Unadministered nrb discretionary trust and cgt on family home

Good Morning,

UNADMINISTERED NRB DISCRETIONARY TRUST AND CGT ON FAMILY HOME

H died in 2012 leaving Will incorporating the usual Nil Rate Band Discretionary Trust with residue to spouse.

His estate at death consisted of his half share of the matrimonial home owned with his surviving spouse worth £150,00 and £50,000 cash. The whole estate should therefore have fallen into the NRB Trust.

The family dealt with the Probate but evidently ignored the Will and no steps were taken to constitute the Trust. This seems to be a common occurrence. The surviving spouse received the cash and the
property remained in the names of the deceased and surviving spouse as tenants in common. The NRB legacy is currently unsatisfied but is still due.

The surviving spouse is now selling the property for £400,000 valuing the deceased’s half share at £200,000, an increase of £50,000. The NRB Trust is now to be constituted.

The following questions arise:-

  1.   Is the deceased’s half share of the property treated for CGT purposes as still being part of an unadministered estate?
    
  2.   If so, will CGT be payable on the gain by the PR’s on sale or, alternatively, if the half share is now appropriated to the Trust prior to any sale?
    
  3.   Would it assist if the Trustees appointed out the half share to the surviving spouse on a Life Interest prior to sale?
    
  4.   Since the surviving spouse has occupied the property throughout is this a situation where PPR can apply to the whole property, or will HMRC expect CGT to be payable on the unadministered half share of the property formerly belonging to the deceased.
    

Any comments would be welcome.

Peter Jackson
Hughes Paddison

  1. Yes, I think the deceased’s half share is still unadministered with the legacy to the NRBT remaining unpaid (with statutory interest accruing). With the half share of the property still in the estate, a sale by the PRs makes no sense (no PPR relief and no AE).
  2. It would be better to satisfy the outstanding legacy and appropriate the deceased’s share now. The appropriation gives the best chance of claiming PPR under section 225 as per Sansom v Peay, 'where, during the period of ownership of the trustee, the dwelling-house ….has been the only or main residence of a person entitled to occupy it under the terms of the settlement’. The trustees need to have the power to allow occupation under the terms of the settlement and, in theory, they need to exercise this power.
  3. Section 12 of ToLATA governs ‘right to occupy’ and it is clear that a Life Interest would give such a right. As the two year window from death has passed, it would be belt and braces to give the surviving spouse a Life Interest (although there is an argument to suggest you can satisfy section 12 without a formal LI allowing you to claim PPR in the first 2 years from death while not creating an IPDI – not particularly relevant here.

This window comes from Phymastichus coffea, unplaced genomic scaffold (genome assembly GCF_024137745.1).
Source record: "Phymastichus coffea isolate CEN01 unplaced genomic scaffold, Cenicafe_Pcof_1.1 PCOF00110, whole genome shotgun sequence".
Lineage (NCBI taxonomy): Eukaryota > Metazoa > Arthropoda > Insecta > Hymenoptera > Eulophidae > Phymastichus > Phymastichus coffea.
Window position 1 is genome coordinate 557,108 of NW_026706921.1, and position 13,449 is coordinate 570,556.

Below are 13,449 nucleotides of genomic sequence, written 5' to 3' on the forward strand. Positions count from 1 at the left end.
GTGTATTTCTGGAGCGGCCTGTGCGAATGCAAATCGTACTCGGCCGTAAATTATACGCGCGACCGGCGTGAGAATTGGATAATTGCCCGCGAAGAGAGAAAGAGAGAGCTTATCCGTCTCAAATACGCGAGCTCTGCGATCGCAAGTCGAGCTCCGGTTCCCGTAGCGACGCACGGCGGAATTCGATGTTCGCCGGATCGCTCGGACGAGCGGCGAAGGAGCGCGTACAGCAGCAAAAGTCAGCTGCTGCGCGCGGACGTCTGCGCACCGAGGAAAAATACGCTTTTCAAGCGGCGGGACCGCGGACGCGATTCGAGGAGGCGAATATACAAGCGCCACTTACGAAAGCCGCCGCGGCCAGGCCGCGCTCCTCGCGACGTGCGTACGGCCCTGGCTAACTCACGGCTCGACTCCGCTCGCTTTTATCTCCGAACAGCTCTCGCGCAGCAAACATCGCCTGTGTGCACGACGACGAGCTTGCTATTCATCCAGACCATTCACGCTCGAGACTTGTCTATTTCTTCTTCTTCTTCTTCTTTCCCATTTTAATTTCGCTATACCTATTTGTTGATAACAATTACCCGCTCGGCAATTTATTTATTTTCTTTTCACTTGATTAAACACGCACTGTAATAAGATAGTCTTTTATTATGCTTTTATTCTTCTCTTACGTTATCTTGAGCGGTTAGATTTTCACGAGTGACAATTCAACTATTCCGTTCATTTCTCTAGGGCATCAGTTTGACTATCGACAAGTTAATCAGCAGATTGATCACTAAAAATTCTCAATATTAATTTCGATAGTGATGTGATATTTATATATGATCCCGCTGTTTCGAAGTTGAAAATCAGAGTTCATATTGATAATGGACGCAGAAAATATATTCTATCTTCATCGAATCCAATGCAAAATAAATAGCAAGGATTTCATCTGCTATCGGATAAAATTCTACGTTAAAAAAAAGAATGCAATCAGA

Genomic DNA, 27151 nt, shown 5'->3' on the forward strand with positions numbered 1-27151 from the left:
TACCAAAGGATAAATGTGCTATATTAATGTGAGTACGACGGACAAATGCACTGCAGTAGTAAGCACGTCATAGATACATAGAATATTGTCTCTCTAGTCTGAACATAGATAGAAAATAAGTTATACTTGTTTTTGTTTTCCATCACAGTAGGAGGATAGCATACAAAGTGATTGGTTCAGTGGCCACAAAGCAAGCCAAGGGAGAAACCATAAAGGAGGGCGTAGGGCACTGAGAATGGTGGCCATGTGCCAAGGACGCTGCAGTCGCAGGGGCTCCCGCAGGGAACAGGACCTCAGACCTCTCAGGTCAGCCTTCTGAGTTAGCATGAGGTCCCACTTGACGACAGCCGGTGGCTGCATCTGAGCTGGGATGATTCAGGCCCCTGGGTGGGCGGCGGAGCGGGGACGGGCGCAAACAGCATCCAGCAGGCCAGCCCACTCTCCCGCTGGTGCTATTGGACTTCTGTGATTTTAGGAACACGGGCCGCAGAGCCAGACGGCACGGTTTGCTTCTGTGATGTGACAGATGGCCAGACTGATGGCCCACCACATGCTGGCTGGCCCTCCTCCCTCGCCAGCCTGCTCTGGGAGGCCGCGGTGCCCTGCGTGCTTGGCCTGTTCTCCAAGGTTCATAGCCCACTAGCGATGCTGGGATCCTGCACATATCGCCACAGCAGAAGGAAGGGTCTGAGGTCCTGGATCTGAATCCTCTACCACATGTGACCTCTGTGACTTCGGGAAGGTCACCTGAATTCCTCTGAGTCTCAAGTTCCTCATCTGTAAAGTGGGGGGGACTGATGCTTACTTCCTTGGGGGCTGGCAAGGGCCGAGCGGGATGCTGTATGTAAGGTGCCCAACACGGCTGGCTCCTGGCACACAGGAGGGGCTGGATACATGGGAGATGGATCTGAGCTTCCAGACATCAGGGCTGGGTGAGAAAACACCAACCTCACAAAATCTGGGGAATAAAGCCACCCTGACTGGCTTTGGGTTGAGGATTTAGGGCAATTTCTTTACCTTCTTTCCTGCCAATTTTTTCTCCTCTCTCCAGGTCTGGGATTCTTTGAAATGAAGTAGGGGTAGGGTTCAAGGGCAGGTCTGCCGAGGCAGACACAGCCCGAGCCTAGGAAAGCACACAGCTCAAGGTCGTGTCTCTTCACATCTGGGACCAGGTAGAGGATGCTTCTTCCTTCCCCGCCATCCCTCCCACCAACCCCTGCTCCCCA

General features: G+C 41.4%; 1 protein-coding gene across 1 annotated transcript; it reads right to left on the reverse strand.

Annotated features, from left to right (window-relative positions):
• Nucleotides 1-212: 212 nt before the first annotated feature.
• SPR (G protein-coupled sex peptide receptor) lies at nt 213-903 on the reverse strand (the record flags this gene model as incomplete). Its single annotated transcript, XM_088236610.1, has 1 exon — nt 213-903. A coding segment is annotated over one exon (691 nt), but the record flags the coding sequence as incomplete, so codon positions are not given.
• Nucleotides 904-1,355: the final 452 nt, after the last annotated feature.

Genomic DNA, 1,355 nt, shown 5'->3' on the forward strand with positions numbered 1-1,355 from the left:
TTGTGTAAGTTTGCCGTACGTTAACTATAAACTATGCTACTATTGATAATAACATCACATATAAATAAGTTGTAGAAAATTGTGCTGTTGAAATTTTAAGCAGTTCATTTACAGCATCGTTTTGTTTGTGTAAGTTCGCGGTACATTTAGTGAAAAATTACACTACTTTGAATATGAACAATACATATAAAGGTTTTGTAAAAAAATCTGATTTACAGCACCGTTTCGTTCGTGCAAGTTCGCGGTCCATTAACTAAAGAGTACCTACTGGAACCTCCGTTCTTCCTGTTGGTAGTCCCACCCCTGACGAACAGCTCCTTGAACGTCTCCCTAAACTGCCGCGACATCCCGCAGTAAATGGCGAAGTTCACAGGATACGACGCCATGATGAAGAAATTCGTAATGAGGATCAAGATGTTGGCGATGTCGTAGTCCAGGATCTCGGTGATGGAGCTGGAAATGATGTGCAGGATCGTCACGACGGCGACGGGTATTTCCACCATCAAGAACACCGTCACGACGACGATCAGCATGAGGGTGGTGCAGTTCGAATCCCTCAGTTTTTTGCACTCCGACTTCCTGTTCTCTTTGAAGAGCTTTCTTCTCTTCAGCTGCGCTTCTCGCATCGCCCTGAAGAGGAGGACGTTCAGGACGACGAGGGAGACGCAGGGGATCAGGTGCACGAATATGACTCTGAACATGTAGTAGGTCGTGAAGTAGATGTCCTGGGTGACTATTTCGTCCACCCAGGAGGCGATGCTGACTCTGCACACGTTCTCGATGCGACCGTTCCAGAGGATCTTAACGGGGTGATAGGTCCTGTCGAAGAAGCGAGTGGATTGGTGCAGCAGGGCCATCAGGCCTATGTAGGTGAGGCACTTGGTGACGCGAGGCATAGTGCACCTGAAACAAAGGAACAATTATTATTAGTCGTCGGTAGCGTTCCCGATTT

4. There is no clear answer as to how HMRC will view the CGT position. However, in my view the best bet would be to constitute the trust, grant a LI to the survivor, sell the property and claim PPR relief on the whole gain for the entire period of occupation but manage the clients’ expectations.

Camilla Bishop
DMH Stallard

I refer to point 2 of Camilla Bishop’s post.

My understanding is that it is only the trustees of land who have power to grant occupancy rights over the property.

In the case in point the trustees of the testamentary trust are merely a beneficiary of the trust of land.

However, the trustee(s) of the land could grant the trustees of the testamentary trust the right to occupy, which those trustees may then exercise through a person authorised by them to occupy the property.

Paul Saunders

If the 50% interest of the deceased is part of an unadministered estate at the date of sale then the sale of the 50% is effected by the PRs. In which case, assuming an increase in value between date of death and date of sale the resultant gain will fall subject to CGT.

If the 50% is appropriated to the DT prior to sale then the sale will be effected by the trustees in which case any gain will fall subject to CGT although private residence relief will be in point if, under the terms of the trust, the survivor is entitled to occupy the property.

Presumably an appointment by the trustees of an interest in possession (iip) to the surviving spouse would give rise to a non-qualifying iip but would then mean under the terms of the trust the survivor is entitled to occupy the property and hence private residence relief would apply.

The fact that the surviving spouse has occupied the property throughout means on sale any gain attributable to her 50% is eligible for private residence relief but it does not follow that such relief will apply to the sale of the other 50%.

Malcolm Finney